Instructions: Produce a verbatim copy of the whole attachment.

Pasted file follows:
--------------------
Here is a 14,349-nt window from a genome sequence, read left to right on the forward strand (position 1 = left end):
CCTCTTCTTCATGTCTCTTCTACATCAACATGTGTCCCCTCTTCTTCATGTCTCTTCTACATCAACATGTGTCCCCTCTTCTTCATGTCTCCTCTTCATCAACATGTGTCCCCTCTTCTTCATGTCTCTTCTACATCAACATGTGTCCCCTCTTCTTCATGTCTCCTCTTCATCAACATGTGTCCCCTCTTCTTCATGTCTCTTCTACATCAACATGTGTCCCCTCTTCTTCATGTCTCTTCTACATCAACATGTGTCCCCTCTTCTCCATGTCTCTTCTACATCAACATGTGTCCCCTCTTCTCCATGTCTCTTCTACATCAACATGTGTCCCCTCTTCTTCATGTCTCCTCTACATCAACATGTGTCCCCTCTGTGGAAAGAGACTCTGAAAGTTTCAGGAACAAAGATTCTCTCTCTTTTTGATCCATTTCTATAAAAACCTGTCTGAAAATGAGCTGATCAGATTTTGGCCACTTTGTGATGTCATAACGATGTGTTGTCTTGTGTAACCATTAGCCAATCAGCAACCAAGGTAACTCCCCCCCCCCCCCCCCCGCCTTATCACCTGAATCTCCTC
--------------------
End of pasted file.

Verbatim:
Here is a 14,349-nt window from a genome sequence, read left to right on the forward strand (position 1 = left end):
CCTCTTCTTCATGTCTCTTCTACATCAACATGTGTCCCCTCTTCTTCATGTCTCTTCTACATCAACATGTGTCCCCTCTTCTTCATGTCTCCTCTTCATCAACATGTGTCCCCTCTTCTTCATGTCTCTTCTACATCAACATGTGTCCCCTCTTCTTCATGTCTCCTCTTCATCAACATGTGTCCCCTCTTCTTCATGTCTCTTCTACATCAACATGTGTCCCCTCTTCTTCATGTCTCTTCTACATCAACATGTGTCCCCTCTTCTCCATGTCTCTTCTACATCAACATGTGTCCCCTCTTCTCCATGTCTCTTCTACATCAACATGTGTCCCCTCTTCTTCATGTCTCCTCTACATCAACATGTGTCCCCTCTGTGGAAAGAGACTCTGAAAGTTTCAGGAACAAAGATTCTCTCTCTTTTTGATCCATTTCTATAAAAACCTGTCTGAAAATGAGCTGATCAGATTTTGGCCACTTTGTGATGTCATAACGATGTGTTGTCTTGTGTAACCATTAGCCAATCAGCAACCAAGGTAACTCCCCCCCCCCCCCCCCCGCCTTATCACCTGAATCTCCTC